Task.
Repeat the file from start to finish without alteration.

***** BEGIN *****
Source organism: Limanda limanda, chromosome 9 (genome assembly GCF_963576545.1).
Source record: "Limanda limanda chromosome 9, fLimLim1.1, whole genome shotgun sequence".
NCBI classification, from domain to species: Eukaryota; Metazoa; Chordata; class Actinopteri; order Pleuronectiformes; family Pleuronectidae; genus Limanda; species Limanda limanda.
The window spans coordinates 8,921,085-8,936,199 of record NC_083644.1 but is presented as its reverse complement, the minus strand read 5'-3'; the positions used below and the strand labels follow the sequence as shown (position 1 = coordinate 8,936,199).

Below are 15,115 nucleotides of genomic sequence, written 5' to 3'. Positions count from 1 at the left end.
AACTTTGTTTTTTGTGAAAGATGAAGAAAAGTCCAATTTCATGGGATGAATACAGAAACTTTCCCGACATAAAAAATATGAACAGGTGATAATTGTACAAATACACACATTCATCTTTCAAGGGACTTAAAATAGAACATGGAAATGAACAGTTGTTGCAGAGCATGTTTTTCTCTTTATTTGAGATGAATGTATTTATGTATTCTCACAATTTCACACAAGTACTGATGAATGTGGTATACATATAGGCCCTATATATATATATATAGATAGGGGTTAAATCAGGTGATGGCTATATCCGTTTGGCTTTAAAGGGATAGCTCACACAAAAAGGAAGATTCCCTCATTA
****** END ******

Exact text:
Source organism: Limanda limanda, chromosome 9 (genome assembly GCF_963576545.1).
Source record: "Limanda limanda chromosome 9, fLimLim1.1, whole genome shotgun sequence".
NCBI classification, from domain to species: Eukaryota; Metazoa; Chordata; class Actinopteri; order Pleuronectiformes; family Pleuronectidae; genus Limanda; species Limanda limanda.
The window spans coordinates 8,921,085-8,936,199 of record NC_083644.1 but is presented as its reverse complement, the minus strand read 5'-3'; the positions used below and the strand labels follow the sequence as shown (position 1 = coordinate 8,936,199).

Below are 15,115 nucleotides of genomic sequence, written 5' to 3'. Positions count from 1 at the left end.
AACTTTGTTTTTTGTGAAAGATGAAGAAAAGTCCAATTTCATGGGATGAATACAGAAACTTTCCCGACATAAAAAATATGAACAGGTGATAATTGTACAAATACACACATTCATCTTTCAAGGGACTTAAAATAGAACATGGAAATGAACAGTTGTTGCAGAGCATGTTTTTCTCTTTATTTGAGATGAATGTATTTATGTATTCTCACAATTTCACACAAGTACTGATGAATGTGGTATACATATAGGCCCTATATATATATATATAGATAGGGGTTAAATCAGGTGATGGCTATATCCGTTTGGCTTTAAAGGGATAGCTCACACAAAAAGGAAGATTCCCTCATTA